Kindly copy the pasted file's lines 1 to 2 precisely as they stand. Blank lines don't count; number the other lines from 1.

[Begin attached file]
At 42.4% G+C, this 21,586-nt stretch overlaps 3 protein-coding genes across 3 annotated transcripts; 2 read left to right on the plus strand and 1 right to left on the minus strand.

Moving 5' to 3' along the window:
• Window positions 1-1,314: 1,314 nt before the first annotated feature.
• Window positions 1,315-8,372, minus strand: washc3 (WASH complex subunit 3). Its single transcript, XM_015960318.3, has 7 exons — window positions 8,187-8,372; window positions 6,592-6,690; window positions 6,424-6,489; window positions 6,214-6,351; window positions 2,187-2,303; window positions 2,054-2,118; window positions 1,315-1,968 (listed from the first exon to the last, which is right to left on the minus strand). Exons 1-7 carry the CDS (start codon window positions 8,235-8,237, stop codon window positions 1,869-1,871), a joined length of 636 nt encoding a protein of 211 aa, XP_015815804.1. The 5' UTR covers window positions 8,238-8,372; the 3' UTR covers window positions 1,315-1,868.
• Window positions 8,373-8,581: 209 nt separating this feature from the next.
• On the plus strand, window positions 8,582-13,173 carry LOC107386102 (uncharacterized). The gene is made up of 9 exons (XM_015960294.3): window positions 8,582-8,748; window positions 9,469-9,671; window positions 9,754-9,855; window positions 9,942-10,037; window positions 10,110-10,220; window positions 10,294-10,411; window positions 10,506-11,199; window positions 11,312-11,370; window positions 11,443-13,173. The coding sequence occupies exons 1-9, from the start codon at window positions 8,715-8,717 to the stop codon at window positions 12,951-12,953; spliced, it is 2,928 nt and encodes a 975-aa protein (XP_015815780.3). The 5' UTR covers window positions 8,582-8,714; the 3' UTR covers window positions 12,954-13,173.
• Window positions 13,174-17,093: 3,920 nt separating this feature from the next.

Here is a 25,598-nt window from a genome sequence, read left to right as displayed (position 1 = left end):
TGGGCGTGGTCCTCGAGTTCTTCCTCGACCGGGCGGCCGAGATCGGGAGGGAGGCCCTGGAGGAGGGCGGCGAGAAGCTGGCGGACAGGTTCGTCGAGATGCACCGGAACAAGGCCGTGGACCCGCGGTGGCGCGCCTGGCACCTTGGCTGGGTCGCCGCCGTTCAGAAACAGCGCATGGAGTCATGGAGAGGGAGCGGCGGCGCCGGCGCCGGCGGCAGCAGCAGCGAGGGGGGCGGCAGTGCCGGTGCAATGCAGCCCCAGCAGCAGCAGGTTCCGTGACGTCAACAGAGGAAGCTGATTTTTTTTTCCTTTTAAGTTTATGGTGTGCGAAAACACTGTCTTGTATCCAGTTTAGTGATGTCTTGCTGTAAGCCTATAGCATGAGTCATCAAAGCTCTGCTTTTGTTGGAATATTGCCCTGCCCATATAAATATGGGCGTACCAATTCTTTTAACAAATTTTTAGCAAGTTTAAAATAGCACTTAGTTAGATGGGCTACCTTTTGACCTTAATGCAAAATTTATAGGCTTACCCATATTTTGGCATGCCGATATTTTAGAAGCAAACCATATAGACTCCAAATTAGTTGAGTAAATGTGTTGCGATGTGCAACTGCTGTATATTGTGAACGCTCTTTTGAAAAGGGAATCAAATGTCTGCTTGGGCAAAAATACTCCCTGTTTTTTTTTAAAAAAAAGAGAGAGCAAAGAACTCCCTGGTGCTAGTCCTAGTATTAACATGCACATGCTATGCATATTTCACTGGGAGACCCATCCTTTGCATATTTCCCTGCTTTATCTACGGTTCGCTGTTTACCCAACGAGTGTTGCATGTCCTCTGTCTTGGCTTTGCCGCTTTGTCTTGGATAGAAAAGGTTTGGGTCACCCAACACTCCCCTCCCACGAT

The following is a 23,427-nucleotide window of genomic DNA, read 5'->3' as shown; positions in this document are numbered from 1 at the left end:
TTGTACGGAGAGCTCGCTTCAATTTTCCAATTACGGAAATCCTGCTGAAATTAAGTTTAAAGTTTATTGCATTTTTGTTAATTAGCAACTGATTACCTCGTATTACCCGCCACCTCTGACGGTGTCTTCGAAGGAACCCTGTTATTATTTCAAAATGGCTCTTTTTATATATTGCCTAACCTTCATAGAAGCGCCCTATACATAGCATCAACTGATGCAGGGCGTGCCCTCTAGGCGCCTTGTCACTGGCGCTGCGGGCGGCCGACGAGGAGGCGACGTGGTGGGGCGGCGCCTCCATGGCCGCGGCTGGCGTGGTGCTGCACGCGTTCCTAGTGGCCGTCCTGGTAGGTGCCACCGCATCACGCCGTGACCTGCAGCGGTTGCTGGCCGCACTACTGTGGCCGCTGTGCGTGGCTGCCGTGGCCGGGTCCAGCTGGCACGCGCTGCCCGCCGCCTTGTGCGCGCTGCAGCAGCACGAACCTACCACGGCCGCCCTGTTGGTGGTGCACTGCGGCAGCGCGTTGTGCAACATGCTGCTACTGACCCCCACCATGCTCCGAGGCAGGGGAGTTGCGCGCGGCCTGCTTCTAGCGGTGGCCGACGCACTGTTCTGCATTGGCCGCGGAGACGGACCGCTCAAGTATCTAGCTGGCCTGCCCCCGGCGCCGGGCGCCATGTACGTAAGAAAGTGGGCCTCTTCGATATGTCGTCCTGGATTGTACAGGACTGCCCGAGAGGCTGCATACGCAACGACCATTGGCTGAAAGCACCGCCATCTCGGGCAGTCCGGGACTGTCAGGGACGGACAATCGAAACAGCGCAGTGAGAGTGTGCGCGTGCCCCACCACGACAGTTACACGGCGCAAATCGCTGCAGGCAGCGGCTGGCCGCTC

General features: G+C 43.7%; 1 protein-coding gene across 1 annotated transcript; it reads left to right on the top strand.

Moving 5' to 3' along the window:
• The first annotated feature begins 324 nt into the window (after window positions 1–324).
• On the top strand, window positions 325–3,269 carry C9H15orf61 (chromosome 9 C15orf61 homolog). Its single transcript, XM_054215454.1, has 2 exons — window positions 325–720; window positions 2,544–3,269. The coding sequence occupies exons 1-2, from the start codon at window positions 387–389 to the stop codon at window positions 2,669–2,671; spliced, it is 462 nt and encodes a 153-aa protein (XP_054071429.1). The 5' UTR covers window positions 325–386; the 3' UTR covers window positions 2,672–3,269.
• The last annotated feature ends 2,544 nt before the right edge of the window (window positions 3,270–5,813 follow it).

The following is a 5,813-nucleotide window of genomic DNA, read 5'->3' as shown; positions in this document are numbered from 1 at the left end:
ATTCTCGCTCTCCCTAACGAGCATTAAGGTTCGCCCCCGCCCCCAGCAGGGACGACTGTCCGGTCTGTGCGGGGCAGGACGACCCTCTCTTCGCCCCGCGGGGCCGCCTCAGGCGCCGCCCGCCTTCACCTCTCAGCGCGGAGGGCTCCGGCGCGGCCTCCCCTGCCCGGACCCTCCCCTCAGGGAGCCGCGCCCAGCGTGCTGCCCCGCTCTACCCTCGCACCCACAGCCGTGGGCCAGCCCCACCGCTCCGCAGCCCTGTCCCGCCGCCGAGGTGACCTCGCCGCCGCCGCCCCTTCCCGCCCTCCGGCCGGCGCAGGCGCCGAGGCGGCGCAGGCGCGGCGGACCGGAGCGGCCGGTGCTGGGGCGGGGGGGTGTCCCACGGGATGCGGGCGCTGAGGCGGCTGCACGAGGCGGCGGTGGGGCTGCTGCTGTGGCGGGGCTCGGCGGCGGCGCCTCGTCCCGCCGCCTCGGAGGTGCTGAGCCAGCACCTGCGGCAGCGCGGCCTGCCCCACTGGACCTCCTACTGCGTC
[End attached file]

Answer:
At 42.4% G+C, this 21,586-nt stretch overlaps 3 protein-coding genes across 3 annotated transcripts; 2 read left to right on the plus strand and 1 right to left on the minus strand.

Moving 5' to 3' along the window: